Exploring the Edge of Creamy Macro Bokeh with Lily of the Nile
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desktop background image of lily of the nile (Zantedeschia aethiopica) in a river in Kyoto, Japan -- Lily of the Nile In Kyoto's own Shirakawa River Nile -- Copyright 2011 Jeffrey Friedl, http://regex.info/blog/
Nikon D700 + Voigtländer 125mm f/2.5 — 1/640 sec, f/2.5, ISO 200 — map & image datanearby photos
Lily of the Nile
In Kyoto's own Shirakawa River Nile
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Lately, I've really been enjoying the Voigtländer 125mm f/2.5's ultra-thin depth of field in a macro setting to “creamify” flowers and such, leaving only very specific areas in sharp focus, with the rest melting away into a creamy mix of softness. The Voiglander's bokeh is spectacular. I posted something along these lines the other day in “On The Road to Imabari”, and have several more examples from the last week that I'd like to post, but I'm afraid of overdoing it, so I'll parcel them out from time to time.

The king of this style of photography is Daniel Sroka who does it right with good equipment in a controlled studio environment, good technique, a good eye, and lots of patience. His stuff is amazing.

As for me, as I mentioned the other day in “An Amazing Day of Photography at Some Eastern-Kyoto Temples”, I snap a few pictures when I come across something that seems interesting, often using the carpet-bombing approach to shutter actuations to try to catch the right focus amidst the cacophony of movement due to wind and my own shaky posture.

It was all the more crazy the other day when trying to get these lilys, because they're at the edge of a river. I was lying on the road trying to lean far enough over to get the angle I wanted, always just at the verge of falling (knowing that I was fully at the mercy of a light shove from anyone in the passing crowd).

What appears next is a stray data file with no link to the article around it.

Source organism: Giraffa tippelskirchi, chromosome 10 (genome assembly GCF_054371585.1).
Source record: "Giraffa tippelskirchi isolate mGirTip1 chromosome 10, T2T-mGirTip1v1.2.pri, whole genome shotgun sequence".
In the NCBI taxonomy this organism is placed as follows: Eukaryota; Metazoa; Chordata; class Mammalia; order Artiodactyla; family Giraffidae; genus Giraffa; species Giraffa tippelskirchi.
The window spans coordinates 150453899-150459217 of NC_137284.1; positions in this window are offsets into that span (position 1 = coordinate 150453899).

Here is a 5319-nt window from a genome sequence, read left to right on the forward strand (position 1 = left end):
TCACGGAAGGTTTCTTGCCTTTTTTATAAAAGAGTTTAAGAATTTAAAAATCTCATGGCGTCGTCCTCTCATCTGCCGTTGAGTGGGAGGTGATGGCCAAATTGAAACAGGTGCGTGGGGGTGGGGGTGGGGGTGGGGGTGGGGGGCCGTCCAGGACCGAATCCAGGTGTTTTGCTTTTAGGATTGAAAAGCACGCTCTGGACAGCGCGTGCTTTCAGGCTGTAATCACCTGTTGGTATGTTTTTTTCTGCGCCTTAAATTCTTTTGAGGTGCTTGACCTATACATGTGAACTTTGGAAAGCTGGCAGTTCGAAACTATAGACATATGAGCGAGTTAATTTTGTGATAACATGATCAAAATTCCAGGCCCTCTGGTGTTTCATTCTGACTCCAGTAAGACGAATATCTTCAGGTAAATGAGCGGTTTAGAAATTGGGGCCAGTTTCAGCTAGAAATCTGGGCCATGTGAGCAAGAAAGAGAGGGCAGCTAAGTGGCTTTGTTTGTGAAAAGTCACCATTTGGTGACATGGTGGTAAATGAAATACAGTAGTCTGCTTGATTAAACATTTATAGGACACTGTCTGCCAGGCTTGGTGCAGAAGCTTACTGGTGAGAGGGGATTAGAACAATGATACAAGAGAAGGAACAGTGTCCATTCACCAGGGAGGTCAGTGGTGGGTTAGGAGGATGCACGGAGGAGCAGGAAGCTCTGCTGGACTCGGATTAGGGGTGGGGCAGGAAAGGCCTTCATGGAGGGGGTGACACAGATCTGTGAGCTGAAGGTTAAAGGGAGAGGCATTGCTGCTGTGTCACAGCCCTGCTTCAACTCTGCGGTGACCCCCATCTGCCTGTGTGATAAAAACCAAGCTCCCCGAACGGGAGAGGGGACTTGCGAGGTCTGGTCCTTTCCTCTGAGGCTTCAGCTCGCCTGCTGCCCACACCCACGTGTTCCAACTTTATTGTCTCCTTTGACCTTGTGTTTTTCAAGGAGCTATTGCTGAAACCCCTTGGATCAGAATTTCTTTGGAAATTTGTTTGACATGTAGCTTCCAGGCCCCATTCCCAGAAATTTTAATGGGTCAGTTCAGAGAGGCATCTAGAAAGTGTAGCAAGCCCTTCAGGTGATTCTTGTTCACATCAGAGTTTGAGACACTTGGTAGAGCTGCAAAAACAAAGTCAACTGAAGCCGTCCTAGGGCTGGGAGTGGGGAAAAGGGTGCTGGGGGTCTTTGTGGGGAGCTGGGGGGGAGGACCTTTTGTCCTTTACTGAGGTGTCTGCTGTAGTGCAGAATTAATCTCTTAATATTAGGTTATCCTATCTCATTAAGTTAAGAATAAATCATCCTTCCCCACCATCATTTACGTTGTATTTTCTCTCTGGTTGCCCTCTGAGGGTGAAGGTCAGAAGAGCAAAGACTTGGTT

These lilys (zantedeschia aethiopica) are apparently perennial, because the same pair shows up each year... they've appeared on my blog before (here, here, and here), but the shot above is by far my favorite.

This time, I came across them while one was still unfolding, and it captivated my lens...

desktop background image of lily of the nile (Zantedeschia aethiopica) in a river in Kyoto, Japan -- Unfurl -- Copyright 2011 Jeffrey Friedl, http://regex.info/blog/
Nikon D700 + Voigtländer 125mm f/2.5 — 1/400 sec, f/2.5, ISO 560 — map & image datanearby photos
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But yes, you can take things too far...

Huh? -- Kyoto, Japan -- Copyright 2011 Jeffrey Friedl, http://regex.info/blog/
Nikon D700 + Voigtländer 125mm f/2.5 — 1/200 sec, f/2.5, ISO 280 — map & image datanearby photos
Huh?
Parting Shot I like to have a wide shot that establishes the scene, but I didn't get quite wide enough this time -- Kyoto, Japan -- Copyright 2011 Jeffrey Friedl, http://regex.info/blog/
Nikon D700 + Voigtländer 125mm f/2.5 — 1/400 sec, f/11, ISO 2000 — map & image datanearby photos
Parting Shot
I like to have a wide shot that establishes the scene, but I didn't get quite wide enough this time

All 4 comments so far, oldest first...

That’s some seriously shallow Dof! Lovely colours too!

— comment by Drew on April 12th, 2011 at 12:32am JST (6 years, 8 months ago) comment permalink

Nothing blurs quite like the CV 125, not even the Leica R 100 Elmarit Makro APO. I have been shooting it about 6 months longer than you (I was one of the first to welcome you to the ‘club’) and I just think that it is equally fantastic as a portrait/short tele. The color fidelity of an APO lens is just sublime. And that CV is about as perfect a lens as I have ever encountered; no real flaws or defecits. I even have grown to like the square hood; has an old-time cinematographer look.

— comment by Ed on April 12th, 2011 at 12:57am JST (6 years, 8 months ago) comment permalink

For another exotic lens with beautiful bokeh you could try Nikon’s own PC-E Micro Nikkor 85mm f/2.8D. The shorter focal length and limit of 1:2 reprodution ratio won’t get you that thin a DOF, but the OOF areas are rendered really nice – and if you want to get more into focus tilt comes in really handy even at macro distances …

— comment by Andreas Weber on April 12th, 2011 at 1:41am JST (6 years, 8 months ago) comment permalink

Good images Jeffrey. But I think the flower is not Lily of the Nile. Lily of the Nile, at least where I live, is the Agapanthus. Here is link: Agapanthus. The image you have is most commonly called Calla Lilly. This is a website for this: Calla Lily.
I agree with @Adreas, the PC-E tilt/shift is a wonderful lens for this type of shot.

— comment by gary little on April 25th, 2011 at 12:28am JST (6 years, 8 months ago) comment permalink
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